I am a fan of Jack Dorsey and find the way his mind works as an entrepreneur fascinating. He shares his success factors on creating Twitter and Square. He has changed the way we communicate and interact today on a global scale.
I often find that what makes entrepreneurs amazing is how they define the problem. It is one of the most important aspects for entrepreneurship. Jack encourages drawing and getting the concepts out of your head and onto paper. From there, implement something and start iterating. The work moves the ball forward.
In my own experience, whether the work gets used or not, it helps the thinking, innovation and entrepreneurial process by getting something out and allowing the right opportunity to focus the technology, platform or idea into something profitable.
Dorsey talks about the concept of getting lucky – It is “being able to recognize when it’s happening around you…and being able to recognize the situation that encourages build-out and execution of an idea.” He talks about how SMS became mainstream and usable in our country. This became an opportunity which catalyzed Twitter as a broadcast and collaboration standpoint. The right timing allowed for the incubated idea to take root. Similar opportunities with the financial crisis and emerging technologies paved the way for Square to become a micropayment processing solution.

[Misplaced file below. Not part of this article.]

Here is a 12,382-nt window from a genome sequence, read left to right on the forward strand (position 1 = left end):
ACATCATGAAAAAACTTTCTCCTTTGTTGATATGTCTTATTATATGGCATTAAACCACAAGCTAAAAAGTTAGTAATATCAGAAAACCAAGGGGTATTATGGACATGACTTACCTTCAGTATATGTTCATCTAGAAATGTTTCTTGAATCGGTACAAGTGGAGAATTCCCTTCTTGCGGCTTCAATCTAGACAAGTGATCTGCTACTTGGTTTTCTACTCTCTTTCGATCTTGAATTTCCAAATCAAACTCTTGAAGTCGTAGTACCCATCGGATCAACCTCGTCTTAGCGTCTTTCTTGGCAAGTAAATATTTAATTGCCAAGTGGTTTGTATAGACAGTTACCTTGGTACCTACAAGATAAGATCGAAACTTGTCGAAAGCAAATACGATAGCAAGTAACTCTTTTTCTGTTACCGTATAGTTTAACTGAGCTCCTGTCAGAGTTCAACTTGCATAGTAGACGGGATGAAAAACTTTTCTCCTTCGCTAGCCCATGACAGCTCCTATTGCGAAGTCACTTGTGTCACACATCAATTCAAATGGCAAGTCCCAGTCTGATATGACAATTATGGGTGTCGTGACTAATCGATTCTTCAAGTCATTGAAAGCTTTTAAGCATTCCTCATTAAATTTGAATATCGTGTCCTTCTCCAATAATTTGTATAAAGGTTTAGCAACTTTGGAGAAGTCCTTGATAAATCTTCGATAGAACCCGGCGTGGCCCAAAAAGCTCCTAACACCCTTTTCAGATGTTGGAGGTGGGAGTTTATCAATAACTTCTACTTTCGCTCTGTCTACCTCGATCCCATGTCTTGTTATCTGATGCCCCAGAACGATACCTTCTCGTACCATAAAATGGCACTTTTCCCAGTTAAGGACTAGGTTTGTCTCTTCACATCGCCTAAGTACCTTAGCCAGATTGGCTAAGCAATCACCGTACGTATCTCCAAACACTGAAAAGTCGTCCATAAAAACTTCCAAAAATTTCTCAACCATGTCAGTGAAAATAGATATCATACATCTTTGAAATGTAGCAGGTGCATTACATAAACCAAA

The video is worth watching and replaying repeatedly. Some things I think are important to absorb:
- Note how Dorsey frames the world. He isn’t blind to pure technology. He looks for the use case.
- Timing may not be right. Note how he sees opportunity opening up markets.
- Iteration is important to an idea. Success happens in stages sometimes.
- Working with talented people can make the difference between waste or resonance with a market.
- Saying “No” is good until it hurts.
- Being an editor is a critical skill. Having both taste and insight into what matters for features is part of the DNA of a product.
What kind of lessons have you learned?